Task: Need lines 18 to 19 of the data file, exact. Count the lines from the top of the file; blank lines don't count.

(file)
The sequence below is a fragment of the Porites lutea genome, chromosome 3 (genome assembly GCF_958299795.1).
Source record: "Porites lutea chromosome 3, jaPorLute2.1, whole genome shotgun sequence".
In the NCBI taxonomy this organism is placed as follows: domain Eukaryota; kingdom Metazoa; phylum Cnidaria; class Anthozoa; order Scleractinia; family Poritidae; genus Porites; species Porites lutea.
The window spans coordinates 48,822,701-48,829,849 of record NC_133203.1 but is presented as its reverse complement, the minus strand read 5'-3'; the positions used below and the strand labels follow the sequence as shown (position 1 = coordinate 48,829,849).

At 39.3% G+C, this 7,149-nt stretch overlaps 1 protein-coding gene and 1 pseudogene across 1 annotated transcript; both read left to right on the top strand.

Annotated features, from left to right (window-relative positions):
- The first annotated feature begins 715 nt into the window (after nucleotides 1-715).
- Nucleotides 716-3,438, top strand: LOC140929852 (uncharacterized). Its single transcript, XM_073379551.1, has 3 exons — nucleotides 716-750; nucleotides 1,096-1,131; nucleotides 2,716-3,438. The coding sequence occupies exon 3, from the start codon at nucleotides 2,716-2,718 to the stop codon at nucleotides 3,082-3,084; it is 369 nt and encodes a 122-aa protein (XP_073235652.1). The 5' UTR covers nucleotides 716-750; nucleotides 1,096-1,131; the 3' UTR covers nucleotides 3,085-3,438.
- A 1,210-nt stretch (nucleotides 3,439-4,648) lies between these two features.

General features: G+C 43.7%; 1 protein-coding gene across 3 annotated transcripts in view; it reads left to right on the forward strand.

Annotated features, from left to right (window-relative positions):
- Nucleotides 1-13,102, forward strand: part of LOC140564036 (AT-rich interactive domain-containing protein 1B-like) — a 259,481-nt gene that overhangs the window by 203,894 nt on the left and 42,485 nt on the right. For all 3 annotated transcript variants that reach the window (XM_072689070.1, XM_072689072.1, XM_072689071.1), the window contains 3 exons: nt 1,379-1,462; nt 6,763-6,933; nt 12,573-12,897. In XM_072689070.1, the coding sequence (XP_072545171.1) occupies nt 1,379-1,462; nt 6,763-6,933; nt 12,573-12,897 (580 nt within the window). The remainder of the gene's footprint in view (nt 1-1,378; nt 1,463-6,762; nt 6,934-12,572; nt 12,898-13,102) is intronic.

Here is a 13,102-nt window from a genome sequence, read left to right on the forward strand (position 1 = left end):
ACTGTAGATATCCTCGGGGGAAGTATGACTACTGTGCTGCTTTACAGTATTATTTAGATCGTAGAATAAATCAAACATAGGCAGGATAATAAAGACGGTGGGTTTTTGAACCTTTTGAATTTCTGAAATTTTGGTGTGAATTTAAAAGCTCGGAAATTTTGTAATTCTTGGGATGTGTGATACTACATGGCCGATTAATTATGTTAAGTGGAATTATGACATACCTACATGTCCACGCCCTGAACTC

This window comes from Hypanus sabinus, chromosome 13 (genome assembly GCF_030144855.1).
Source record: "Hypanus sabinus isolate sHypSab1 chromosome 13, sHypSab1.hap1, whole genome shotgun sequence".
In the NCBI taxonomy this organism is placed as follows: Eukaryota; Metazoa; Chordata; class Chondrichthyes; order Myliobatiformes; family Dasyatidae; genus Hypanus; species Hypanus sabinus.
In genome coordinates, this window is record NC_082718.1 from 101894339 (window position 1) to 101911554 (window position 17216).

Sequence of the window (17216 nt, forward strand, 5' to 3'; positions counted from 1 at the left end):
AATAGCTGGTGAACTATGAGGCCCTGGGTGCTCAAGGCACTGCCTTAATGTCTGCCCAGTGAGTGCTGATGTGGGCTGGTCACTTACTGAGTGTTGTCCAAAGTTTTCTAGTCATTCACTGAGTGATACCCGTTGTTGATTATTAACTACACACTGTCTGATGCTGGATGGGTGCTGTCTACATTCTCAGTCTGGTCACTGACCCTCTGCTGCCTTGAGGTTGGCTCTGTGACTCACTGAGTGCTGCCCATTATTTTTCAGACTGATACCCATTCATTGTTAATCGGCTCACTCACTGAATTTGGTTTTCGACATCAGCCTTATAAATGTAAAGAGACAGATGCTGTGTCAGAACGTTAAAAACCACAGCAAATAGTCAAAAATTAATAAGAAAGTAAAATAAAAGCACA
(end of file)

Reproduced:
In genome coordinates, this window is record NC_082718.1 from 101894339 (window position 1) to 101911554 (window position 17216).

Sequence of the window (17216 nt, forward strand, 5' to 3'; positions counted from 1 at the left end):